Related to Efficacy, the idea is to create a baseline set of requirements that any approved equipment or system must meet. While interesting, the high level of variation in security planning from location to location for similar industries makes this quite challenging.    

Recommendation: Put more emphasis on Efficacy. Certainty in knowing how equipment or systems will perform allows security professionals to adapt to site or mission requirements.  


The subject of risk is tricky. CI owner/operators are not being pushed by insurance underwriters to enhance security against drones. And if there were such a push, the solutions would largely be illegal. Granular assessments of risk allow for facilities that pose the most danger, either to national security or the general population, to receive more attention, better equipment and systems, and the training to conduct the work properly. 

Recommendation: Establish a national framework to assess Risk by CI category, akin to the Security Coordinating Councils (SCC) within the Cybersecurity and Infrastructure Security Agency (CISA).   


Drone security at airports

There is an expression the airport community loves – if you’ve seen one airport, you’ve seen one airport. That is, each airport is sufficiently unique to resist templates and models. Fair enough and true enough across all critical infrastructure. Airports remain the only place where interaction of crewed and uncrewed aircraft is expected to happen, which does make these locations altogether unique.   

Recommendation: Empower airports to do what is best at each location. Where compelled by wider community interests, federal funding should be provided for airports.   


When remotely piloting a drone, should the operator be able to maintain privacy? Identifying and tracking piloted aircraft is relatively straightforward but, as uncrewed aircraft volumes increase, should the equivalent remain?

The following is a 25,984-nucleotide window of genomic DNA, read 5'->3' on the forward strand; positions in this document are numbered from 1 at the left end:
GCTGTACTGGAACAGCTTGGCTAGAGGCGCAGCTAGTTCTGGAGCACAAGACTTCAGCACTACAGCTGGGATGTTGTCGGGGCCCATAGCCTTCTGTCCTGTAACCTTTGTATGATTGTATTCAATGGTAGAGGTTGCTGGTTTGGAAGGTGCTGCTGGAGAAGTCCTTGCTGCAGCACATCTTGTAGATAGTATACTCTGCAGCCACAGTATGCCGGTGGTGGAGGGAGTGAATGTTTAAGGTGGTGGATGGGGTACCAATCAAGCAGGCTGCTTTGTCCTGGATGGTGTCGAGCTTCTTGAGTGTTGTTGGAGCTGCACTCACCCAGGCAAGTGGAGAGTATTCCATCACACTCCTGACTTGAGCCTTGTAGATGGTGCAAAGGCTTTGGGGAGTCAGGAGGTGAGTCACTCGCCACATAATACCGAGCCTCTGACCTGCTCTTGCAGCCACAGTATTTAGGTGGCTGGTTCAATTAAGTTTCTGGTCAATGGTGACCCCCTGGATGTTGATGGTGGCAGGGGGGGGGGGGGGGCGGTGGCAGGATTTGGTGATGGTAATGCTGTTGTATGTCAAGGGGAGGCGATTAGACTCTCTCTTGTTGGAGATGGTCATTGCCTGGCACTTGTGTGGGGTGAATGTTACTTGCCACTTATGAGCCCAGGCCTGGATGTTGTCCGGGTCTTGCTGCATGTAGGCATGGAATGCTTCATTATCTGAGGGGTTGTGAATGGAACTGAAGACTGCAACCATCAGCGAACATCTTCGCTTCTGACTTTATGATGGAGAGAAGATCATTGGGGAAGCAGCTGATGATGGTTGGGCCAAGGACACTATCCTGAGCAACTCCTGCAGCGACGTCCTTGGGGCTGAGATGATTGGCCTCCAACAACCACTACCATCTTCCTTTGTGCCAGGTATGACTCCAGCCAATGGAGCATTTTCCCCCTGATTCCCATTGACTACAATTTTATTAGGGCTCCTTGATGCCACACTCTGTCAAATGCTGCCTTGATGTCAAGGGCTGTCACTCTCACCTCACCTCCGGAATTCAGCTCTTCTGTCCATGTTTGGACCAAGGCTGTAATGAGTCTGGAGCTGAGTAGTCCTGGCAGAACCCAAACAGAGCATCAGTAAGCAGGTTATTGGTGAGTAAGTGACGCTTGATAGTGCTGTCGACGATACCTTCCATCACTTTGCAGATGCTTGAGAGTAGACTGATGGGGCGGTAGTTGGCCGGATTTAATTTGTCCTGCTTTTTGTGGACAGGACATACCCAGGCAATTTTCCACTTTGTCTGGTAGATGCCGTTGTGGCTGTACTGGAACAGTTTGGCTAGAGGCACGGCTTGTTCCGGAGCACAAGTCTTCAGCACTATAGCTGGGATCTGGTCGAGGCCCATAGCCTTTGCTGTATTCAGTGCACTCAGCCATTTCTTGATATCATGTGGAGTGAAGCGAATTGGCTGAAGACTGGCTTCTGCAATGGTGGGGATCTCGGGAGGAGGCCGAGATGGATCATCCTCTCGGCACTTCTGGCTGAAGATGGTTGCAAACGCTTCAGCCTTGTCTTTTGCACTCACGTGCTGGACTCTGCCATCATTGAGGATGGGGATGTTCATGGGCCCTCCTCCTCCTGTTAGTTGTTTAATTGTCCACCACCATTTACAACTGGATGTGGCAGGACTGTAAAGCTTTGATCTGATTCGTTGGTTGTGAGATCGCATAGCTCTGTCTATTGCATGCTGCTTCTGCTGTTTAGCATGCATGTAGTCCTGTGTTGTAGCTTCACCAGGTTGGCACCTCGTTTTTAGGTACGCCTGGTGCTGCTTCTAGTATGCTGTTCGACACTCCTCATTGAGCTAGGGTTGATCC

Recommendation: Privacy should be secondary to security. We may not be able to know contents of an aircraft but knowing the identity of the aircraft owner and operator helps mitigate risk.  


Much of today’s counter-drone capabilities arise from an early design choice by drone manufacturers to use unlicensed spectrum, such as Wi-Fi and other frequency bands that do not require licenses. Using this spectrum for communication made it incredibly simple for consumers to interact with their drone from distance, as well as making it easy for industry and authorities to build and use Radio Frequency (RF) tools that can easily interrogate and potentially intercept the communication between operators and drones. As the wireless operators create programs for drones, more communication will move to licensed spectrum that will be outside the technical and legal capabilities of these RF tools.  

Recommendation: Multi-layered, multi-sensor counter-UAS solutions are essential for robust security.   

It was a pleasure to meet counterparts from industry, academia, public service, and government during the ARC work. Echodyne is committed to working with Federal, State, and Local authorities, with Industry, and with Academia to find creative ways for technology to solve our most important security challenges, especially security from rogue drone operators. Please reach out if we can be of assistance in your efforts to design and operate airspace security solutions.   

Click to read the full report.  

Back to News & Events